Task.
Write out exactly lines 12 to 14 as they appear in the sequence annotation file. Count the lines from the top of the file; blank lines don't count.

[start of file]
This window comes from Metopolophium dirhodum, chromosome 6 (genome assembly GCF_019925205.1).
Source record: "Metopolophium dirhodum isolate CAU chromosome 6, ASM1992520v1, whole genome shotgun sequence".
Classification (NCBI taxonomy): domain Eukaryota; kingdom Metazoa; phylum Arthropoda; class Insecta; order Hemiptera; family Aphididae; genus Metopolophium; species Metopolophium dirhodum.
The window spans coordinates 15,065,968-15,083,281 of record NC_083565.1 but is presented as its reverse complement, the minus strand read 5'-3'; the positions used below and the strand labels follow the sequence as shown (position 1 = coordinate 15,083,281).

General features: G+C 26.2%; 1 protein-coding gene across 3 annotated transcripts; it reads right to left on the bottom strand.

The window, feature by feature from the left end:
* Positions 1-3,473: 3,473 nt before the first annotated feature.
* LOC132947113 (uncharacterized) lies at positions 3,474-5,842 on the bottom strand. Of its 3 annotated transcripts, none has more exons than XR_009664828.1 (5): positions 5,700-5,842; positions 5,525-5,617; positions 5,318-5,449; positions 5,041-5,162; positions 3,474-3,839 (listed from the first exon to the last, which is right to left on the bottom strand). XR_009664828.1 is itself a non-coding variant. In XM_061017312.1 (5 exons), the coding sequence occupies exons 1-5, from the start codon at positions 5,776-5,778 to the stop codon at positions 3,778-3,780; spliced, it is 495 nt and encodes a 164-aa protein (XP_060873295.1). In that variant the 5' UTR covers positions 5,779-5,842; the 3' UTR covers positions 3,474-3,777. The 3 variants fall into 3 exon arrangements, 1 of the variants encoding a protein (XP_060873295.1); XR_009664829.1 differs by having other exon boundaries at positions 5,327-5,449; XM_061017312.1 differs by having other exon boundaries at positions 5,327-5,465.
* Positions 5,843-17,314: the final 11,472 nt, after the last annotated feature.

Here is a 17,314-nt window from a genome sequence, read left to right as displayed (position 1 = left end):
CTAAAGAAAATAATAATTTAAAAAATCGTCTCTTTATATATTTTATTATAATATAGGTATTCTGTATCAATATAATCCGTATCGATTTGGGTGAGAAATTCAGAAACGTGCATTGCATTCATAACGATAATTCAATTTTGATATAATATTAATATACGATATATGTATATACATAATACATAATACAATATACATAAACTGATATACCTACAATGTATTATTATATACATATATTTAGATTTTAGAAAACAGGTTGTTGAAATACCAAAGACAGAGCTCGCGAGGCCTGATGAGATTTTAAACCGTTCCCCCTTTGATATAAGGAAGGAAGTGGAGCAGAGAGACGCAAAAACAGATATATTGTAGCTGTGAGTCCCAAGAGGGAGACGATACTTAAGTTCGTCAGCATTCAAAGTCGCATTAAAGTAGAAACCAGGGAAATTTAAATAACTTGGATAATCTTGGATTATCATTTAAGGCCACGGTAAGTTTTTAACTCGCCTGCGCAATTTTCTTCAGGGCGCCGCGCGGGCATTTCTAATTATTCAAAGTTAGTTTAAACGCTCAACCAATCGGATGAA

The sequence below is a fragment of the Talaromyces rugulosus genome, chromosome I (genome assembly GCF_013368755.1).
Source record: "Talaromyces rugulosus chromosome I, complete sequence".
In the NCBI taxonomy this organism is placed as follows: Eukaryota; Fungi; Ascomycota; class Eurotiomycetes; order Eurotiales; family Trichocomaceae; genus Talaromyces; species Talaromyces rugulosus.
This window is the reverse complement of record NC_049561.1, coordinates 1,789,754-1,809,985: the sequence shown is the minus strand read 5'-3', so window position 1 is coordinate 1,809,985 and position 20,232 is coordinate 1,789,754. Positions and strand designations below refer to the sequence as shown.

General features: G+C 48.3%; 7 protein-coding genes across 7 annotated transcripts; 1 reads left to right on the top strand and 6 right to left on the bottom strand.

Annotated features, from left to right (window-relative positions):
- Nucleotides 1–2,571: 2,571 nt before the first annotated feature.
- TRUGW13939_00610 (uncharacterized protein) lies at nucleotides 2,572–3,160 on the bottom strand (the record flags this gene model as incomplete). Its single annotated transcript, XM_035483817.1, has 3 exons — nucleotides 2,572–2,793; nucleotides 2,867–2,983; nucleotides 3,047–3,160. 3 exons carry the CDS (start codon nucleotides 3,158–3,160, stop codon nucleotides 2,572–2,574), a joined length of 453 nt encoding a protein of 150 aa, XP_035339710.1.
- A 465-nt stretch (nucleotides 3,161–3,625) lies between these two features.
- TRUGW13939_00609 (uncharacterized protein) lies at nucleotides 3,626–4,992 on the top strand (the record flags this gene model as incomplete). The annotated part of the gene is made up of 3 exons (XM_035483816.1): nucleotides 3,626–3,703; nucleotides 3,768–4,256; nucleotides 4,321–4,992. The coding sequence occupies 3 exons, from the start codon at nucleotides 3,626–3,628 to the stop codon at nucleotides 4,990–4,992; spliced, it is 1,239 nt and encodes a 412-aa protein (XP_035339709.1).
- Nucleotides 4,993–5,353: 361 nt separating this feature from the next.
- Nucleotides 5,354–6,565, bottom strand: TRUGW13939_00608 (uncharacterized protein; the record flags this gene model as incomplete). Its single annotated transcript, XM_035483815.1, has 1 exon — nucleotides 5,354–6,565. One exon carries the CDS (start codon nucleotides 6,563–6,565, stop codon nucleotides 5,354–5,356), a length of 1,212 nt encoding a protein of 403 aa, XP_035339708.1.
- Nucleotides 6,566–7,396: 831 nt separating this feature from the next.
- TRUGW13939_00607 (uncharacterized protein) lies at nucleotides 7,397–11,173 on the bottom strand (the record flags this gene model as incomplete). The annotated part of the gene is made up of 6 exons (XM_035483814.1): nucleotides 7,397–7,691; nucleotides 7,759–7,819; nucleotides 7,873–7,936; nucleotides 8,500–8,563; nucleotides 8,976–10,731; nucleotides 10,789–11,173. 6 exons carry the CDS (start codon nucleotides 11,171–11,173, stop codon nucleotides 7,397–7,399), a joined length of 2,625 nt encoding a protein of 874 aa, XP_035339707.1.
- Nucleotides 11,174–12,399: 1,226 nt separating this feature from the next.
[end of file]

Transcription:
The sequence below is a fragment of the Talaromyces rugulosus genome, chromosome I (genome assembly GCF_013368755.1).
Source record: "Talaromyces rugulosus chromosome I, complete sequence".
In the NCBI taxonomy this organism is placed as follows: Eukaryota; Fungi; Ascomycota; class Eurotiomycetes; order Eurotiales; family Trichocomaceae; genus Talaromyces; species Talaromyces rugulosus.